Julie A. Dickson
My father arrested squirrels long before aluminum cones affixed to bird feeder pole were patented; he improvised with a metal trash can lid, drilled out center – Havahart trap set, peanut butter coated crackers and paws, thrashed in cage, he painted tail tips white. Aha! They returned to abscond with seed meant for cardinals and bluebirds. I feed the squirrels, not the birds; unshelled peanuts, their favorite. Daily I watch squirrels, distant companions from window, peanuts grasp, gnaw, and release; one has a bad eye, another scarred, attacked by hawks? I only bawk at the gigantic turkeys and jays who disrupt squirrels, welcome friends, recognize my voice from kitchen window, where peanuts are thrown.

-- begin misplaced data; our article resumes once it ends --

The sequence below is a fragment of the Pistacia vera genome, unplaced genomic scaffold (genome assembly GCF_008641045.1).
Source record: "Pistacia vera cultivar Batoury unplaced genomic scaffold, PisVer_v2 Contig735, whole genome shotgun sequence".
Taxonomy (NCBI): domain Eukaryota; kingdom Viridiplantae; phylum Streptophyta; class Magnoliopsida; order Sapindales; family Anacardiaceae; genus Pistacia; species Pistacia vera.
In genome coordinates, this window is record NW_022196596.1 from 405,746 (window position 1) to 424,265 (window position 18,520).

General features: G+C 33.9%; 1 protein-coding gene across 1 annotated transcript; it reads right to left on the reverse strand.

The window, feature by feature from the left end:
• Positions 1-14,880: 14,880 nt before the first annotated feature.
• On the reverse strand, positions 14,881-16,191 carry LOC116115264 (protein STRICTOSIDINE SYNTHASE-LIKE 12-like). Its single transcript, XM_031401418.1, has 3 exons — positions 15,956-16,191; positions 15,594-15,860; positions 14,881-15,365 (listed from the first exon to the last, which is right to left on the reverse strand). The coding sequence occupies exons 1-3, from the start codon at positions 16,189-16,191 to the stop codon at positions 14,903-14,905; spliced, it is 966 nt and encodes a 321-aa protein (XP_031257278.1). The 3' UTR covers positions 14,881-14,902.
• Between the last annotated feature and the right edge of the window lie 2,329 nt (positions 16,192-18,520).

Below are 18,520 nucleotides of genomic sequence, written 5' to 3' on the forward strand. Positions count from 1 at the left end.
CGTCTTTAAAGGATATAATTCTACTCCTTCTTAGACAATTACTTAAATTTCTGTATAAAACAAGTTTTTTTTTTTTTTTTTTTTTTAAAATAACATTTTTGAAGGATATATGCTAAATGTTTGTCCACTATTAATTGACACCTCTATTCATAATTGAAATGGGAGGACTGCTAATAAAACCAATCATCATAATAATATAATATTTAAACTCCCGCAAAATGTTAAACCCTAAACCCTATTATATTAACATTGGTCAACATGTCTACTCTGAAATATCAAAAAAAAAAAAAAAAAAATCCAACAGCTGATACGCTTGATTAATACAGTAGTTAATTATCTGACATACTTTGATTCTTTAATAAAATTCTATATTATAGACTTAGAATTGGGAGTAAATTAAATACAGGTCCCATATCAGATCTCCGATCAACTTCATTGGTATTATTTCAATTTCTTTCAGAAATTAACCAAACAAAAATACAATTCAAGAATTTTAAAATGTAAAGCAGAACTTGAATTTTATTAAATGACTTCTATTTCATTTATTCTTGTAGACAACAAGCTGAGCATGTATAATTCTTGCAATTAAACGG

Julie A. Dickson is a rescuer of feral cats, advocate for captive elephants and a poet. Dickson writes of nature, environment, animal and human rights, bullying and teen issues. Her poetry can be found in Ekphrastic Review, Blue Heron Review, Poetry Quarterly, The Harvard Press, among others. Full length works are available on Amazon. Her poem, The Sky must Remember was nominated in 2018 for a Push Cart Prize.